Give up these bad habits to get the most out of your books.
While most people agree that reading leads to happiness and wisdom, only a few become prolific readers.
Yet, these people commit a common thinking error. They confuse reading time with reading quality. Becoming a productive reader has little to do with the total hours you spend reading.
Over the last years, I became a book fanatic, and since 2017, I’ve read 173 books. And until this summer, I did so while working a full-time job and running a startup at +65 hours a week.
If there’s one thing I learned, it’s that prolific readers don’t focus on doing more of something, but rather avoiding common pitfalls. Here’s the complete list:
They Don’t Force Themselves Through Mediocre Books
We only have a limited number of books we can read before we die. While our life is ticking away, new books are published at light speed.
How many books will you read before you die?
This article uses a life expectancy calculator and data on US reading habits to calculate the numbers. A 25-year old voracious reader who finishes 50 books per year has only around 2950 books left to read in their remaining life.
The number alone might seem like a lot. But if you put it in perspective, you’ll realize it’s almost nothing. Because 2950 out of 129,864,880 books are around 0.000023.
And that’s why prolific readers don’t force themselves through mediocre books. They know not all books are created equal, and most of the books aren’t worth their time.
Patrick Collison, the self-made billionaire founder of Stripe, explains in a podcast interview:
At every moment, you should be reading the best book you know of in the world [for you]. But as soon as you discover something that seems more interesting or more important, you should absolutely discard your current book … because any other algorithm necessarily results in your reading ‘worse’ stuff over time.
Time is a limited resource, and if you waste your time with a mediocre book, you won’t have enough left for the great ones.
How to do it:
Stop reading mediocre books. Get comfortable with putting an unfinished book aside when you find a better one. Look out for and read the great books, the ones that hold the power to change your entire life.
Prolific Readers Don’t Forget What They Read
Ever wondered why the smartest people you know seem to remember everything they read? It’s because people who know a lot are also likely to remember more.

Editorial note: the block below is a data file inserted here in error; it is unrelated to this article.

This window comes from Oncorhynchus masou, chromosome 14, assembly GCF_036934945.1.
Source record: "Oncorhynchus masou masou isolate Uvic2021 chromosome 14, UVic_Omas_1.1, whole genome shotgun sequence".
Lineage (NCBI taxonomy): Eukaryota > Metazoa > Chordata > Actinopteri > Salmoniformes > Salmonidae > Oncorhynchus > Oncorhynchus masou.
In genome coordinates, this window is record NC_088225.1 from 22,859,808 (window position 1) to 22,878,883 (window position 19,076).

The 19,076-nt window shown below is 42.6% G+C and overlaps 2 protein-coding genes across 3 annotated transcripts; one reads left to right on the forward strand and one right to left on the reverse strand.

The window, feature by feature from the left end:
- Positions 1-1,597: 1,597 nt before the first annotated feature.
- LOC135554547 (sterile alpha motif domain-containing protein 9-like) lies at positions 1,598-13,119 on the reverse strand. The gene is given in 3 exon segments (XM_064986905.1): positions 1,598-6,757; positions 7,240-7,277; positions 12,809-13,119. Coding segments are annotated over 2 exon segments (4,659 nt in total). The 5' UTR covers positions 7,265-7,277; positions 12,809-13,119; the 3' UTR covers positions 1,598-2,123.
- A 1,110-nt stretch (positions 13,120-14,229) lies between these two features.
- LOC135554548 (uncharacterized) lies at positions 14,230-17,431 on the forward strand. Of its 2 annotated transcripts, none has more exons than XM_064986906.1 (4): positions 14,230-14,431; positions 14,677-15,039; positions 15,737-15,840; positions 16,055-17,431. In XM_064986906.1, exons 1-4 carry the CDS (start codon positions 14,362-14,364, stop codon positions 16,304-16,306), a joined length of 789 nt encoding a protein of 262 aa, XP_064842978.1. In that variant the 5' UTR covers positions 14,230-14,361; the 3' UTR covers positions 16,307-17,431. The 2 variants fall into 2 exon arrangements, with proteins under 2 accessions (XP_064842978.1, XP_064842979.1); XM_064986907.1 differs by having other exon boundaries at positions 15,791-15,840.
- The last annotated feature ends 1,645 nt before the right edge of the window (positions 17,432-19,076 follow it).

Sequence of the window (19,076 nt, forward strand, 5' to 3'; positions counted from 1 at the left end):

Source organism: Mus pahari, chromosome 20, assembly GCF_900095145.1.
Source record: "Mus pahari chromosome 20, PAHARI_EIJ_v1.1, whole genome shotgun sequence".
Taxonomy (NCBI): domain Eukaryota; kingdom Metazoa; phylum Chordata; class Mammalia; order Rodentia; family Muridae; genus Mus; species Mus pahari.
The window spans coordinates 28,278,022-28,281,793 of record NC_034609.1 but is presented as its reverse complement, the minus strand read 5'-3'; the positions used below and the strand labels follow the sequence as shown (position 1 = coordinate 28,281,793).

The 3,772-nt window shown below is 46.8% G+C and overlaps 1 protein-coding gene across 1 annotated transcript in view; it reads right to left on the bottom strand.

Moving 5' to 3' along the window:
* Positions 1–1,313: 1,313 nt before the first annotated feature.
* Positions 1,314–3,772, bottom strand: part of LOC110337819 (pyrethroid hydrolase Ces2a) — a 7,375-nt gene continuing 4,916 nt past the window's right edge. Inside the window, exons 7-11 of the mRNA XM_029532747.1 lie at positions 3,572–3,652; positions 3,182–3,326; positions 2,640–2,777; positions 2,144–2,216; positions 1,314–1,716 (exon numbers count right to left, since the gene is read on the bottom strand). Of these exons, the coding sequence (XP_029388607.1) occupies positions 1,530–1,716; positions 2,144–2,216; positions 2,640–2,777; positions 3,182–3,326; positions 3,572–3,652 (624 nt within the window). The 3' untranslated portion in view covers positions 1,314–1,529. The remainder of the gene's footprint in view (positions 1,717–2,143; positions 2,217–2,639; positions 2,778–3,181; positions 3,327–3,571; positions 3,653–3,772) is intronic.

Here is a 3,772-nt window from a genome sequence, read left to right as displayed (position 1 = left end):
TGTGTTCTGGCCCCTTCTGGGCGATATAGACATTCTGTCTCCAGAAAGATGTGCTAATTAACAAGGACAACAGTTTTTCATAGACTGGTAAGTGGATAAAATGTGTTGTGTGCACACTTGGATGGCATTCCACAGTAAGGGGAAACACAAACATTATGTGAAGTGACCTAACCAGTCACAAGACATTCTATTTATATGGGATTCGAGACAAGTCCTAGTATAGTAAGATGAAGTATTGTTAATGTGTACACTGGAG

Elon Musk once answered in an ‘ask-me-anything’ Reddit thread:
“Knowledge [is]… a semantic tree — make sure you understand the fundamental principles, ie the trunk and big branches, before you get into the leaves/details or there is nothing for them to hang on to”
So the question is, how do you start building your knowledge trunk?
The learning theory answer is called elaborative rehearsal. You make an association between the new information in the book and the information you already know. The more you elaborate, or try to understand something, the more likely you‘ll keep this new information in your long-term memory.
How to do it:
The best way to do so is to connect the new knowledge to what you already know, and in the best case, apply it in real life. Take notes while reading. Instead of keeping your books look new, use them to the fullest. The more you write in the margins, the more you’ll remember.
Great Readers Don’t Focus On One Book at A Time
In March 2018, I didn’t finish a single book. It’s not that I stopped reading. Instead, I only managed to read five pages of Harari’s Sapiens before falling asleep every night.
That’s why prolific readers don’t read just one book at a time. You don’t want to eat the same dish for breakfast, lunch, and breakfast. Why would you read the same book at different times of the day?
Our brains can handle reading different books. In fact, spaced repetition, meaning revisiting some concepts with some days in between, is one of the most effective learning methods.